ª 2015 John Wiley & Sons A/S. Published by John Wiley & Sons Ltd Experimental Dermatology, 2015, 24, 462–467


Purba et al.







(d) (d)


(f) (e)

Figure 1. K15 and K19 show distinct expression patterns within the human hair follicle (HF) epithelium (a–c) K15 cell fluorescence and cell number is significantly greater within the bulge versus the sub-bulge and pbORS (d) K19 localises to the bulge and pbORS, with diffuse K19+ cells in-between. (e) The number of K19+ cells in the bulge and pbORS is comparable and significantly decreased within the subbulge (f) K19 cell fluorescence was most prominent within the pbORS compartment. Results for K15 and K19 expression in human HF were consistent with prior accounts [reviewed in Ref. (4)]. Analysis: n = 6 patient, (3 HFs per patient). Error bars are SEM. Comparisons were statistically assessed using the Mann–Whitney U-test. ***P ≤ 0.001. SG - sebaceous gland. APM - Arrector Pili Muscle. CTS - Connective Tissue Sheath. ORS - Outer Root Sheath. Cp Companion Layer. IRS - Inner Root Sheath. HS - Hair Shaft. DP - Dermal Papilla. Please see Figure S2 for representative immunofluorescence images.

yet no LHX2+ cells were seen within the innermost ORS layers (Fig. 2a) (Figure S3a). Variable LHX2 immunoreactivity within the bulge was observed between different HFs, including HFs from the same patient (Figure S3b) Bulge staining was demonstrated via serial sections, showing colocalisation with K15+, CD200+ or CX43-negative cells in the bulge area (Figure S3c). However, significantly more LHX2+ cells were found outside the bulge, within the sub-bulge and pbORS (P ≤ 0.001) (Fig. 2b). The intensity of LHX2 cell fluorescence was also significantly higher in cells of the pbORS than the bulge (P ≤ 0.001) (Fig. 2c), suggesting that pbORS cells upregulate LHX2 protein expression. SOX9+ cells were also found throughout the human ORS, with the highest number of SOX9+ cells found in the sub-bulge region (P ≤ 0.001). Here, cell fluorescence was also significantly more pronounced compared with the bulge (P < 0.001) and pbORS regions (P ≤ 0.01) (Fig. 2d–f) (Figure S4a).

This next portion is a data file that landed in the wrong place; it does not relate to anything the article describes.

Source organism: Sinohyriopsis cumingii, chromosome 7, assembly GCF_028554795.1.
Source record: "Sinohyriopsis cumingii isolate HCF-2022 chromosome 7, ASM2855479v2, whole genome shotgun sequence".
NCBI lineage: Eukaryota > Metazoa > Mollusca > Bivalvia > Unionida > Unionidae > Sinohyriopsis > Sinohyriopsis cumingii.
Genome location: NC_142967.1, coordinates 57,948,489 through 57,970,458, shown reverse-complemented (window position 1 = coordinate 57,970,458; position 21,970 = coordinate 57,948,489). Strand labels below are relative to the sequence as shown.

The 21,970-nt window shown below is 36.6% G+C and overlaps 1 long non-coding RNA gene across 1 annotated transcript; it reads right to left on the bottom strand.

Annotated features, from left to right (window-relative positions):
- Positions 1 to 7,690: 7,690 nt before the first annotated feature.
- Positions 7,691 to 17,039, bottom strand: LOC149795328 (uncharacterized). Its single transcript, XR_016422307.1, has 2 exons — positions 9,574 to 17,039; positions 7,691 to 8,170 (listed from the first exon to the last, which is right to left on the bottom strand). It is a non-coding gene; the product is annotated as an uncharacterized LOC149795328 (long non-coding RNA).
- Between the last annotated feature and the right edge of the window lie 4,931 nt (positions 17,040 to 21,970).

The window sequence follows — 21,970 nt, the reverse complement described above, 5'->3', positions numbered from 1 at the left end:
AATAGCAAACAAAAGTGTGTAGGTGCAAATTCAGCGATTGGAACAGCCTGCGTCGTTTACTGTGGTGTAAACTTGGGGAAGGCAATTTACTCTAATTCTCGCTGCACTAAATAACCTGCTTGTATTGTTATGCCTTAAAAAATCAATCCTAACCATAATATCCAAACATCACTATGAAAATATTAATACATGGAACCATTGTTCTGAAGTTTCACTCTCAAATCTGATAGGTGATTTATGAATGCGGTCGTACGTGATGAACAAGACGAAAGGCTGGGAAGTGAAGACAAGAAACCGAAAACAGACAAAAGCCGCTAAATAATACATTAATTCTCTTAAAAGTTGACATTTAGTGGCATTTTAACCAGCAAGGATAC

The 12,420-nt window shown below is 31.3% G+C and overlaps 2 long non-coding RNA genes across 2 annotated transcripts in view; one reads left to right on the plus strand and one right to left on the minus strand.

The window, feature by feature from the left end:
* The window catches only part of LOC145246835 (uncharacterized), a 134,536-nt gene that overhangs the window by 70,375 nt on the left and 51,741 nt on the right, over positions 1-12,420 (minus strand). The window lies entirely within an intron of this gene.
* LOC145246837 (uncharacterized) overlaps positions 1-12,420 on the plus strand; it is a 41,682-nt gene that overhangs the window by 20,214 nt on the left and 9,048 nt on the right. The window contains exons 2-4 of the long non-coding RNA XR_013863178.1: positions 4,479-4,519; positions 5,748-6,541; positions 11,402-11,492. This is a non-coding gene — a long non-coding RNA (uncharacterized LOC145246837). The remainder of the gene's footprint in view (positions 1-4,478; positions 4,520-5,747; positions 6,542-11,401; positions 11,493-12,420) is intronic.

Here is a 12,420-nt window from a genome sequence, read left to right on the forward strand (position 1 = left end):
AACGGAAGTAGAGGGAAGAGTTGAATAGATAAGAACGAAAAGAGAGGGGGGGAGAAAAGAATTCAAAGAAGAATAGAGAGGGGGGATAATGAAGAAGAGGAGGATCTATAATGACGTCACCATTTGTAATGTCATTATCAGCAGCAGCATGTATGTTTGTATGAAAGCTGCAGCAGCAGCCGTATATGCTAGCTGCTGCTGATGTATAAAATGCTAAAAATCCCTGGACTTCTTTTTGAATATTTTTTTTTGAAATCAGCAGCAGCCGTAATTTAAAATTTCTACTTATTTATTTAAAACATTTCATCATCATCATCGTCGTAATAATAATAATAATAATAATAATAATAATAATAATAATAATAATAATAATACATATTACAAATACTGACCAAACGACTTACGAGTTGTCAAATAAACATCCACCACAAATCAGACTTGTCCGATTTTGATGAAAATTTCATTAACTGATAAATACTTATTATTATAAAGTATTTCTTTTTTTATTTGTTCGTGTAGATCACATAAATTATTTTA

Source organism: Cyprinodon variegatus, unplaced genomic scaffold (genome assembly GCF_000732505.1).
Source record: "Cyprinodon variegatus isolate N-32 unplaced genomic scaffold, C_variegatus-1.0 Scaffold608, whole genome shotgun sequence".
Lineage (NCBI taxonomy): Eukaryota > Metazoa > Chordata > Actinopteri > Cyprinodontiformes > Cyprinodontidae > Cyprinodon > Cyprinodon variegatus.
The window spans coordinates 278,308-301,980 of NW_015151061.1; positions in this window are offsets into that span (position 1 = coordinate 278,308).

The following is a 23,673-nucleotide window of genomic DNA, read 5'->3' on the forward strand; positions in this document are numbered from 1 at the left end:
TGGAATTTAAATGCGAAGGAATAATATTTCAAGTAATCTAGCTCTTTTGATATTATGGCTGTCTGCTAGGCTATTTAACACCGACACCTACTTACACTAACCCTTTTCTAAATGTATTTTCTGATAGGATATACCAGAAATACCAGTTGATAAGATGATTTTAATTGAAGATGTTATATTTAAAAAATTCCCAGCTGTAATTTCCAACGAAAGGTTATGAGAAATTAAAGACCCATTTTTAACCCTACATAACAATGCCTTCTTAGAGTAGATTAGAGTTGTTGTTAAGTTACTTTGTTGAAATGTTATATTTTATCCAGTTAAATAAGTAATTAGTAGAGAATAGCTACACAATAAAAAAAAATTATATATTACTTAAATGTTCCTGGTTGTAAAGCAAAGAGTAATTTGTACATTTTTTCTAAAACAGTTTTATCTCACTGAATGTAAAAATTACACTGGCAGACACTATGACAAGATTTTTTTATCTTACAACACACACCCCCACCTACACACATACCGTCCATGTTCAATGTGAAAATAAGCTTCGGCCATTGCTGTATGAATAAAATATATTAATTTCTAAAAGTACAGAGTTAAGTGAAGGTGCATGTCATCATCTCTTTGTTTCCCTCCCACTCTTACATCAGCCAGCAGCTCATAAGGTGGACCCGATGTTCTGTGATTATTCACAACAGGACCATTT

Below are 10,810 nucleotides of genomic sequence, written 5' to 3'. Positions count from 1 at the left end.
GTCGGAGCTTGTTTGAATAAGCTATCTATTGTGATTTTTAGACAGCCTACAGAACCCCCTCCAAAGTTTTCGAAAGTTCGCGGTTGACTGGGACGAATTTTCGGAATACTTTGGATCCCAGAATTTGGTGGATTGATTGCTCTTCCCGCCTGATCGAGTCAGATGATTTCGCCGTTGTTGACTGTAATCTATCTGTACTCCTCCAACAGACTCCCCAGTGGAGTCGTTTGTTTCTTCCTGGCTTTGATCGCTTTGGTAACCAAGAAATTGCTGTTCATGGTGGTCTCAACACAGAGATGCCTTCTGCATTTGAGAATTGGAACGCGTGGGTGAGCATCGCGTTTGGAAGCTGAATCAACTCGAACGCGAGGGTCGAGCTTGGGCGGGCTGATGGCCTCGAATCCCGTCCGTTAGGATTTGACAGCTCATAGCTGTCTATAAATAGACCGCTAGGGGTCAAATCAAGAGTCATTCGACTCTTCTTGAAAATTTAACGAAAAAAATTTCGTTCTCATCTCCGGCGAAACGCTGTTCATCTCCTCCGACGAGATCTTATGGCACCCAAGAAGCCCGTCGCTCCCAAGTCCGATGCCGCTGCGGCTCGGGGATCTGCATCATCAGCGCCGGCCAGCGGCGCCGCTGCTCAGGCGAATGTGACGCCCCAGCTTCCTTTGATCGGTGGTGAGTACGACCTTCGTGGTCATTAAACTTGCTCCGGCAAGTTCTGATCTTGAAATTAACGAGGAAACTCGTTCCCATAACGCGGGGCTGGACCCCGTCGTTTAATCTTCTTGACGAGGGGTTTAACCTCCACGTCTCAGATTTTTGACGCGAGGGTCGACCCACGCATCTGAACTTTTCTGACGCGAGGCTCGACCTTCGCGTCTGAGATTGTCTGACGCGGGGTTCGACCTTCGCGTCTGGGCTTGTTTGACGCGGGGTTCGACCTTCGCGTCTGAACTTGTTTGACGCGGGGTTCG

Figure 2. LHX2 and SOX9 expression in the human anagen hair follicle (HF) ORS (a–c) LHX2 is expressed throughout the HF ORS, associating with the basal and adjacent suprabasal layer. The number of LHX2+ cells is significantly increased outside of the bulge. LHX2 cell fluorescence was significantly decreased within the bulge compared with the pbORS, but not sub-bulge. There was no significant difference for LHX2-positive cell number and cell fluorescence between the subbulge and pbORS. (d–f) SOX9 is also expressed throughout cells of the HF ORS. SOX9 cell fluorescence and positive cell number were significantly increased in the sub-bulge region. Error bars are SEM. Comparisons were statistically assessed using the Mann-Whitney U-test. ***P ≤ 0.001. **P ≤ 0.01. LHX2 analysis: n = 5 patients (2–3 HFs per patient), SOX9 analysis: n = 6 patients, 3 HFs per patient. SG sebaceous gland. APM - Arrector Pili Muscle. CTS - Connective Tissue Sheath. ORS - Outer Root Sheath. Cp - Companion Layer. IRS - Inner Root Sheath. HS - Hair Shaft. DP - Dermal Papilla. Please see Figures S3 and S4 for representative immunofluorescence images.

SOX9+ cells showing immunoreactivity within the cytoplasm were primarily located in the outermost layers of the ORS (including the basal layer ORS). This was most apparent in the SOX9+ cell population in the sub-bulge region (Fig. 3a). In contrast, cells showing mainly nuclear SOX9 immunoreactivity were found within the innermost, differentiated ORS layers (Fig. 3a) (Figure S4b); however, nuclear SOX9 immunoreactivity could also be observed in the basal layer (Figure S4b).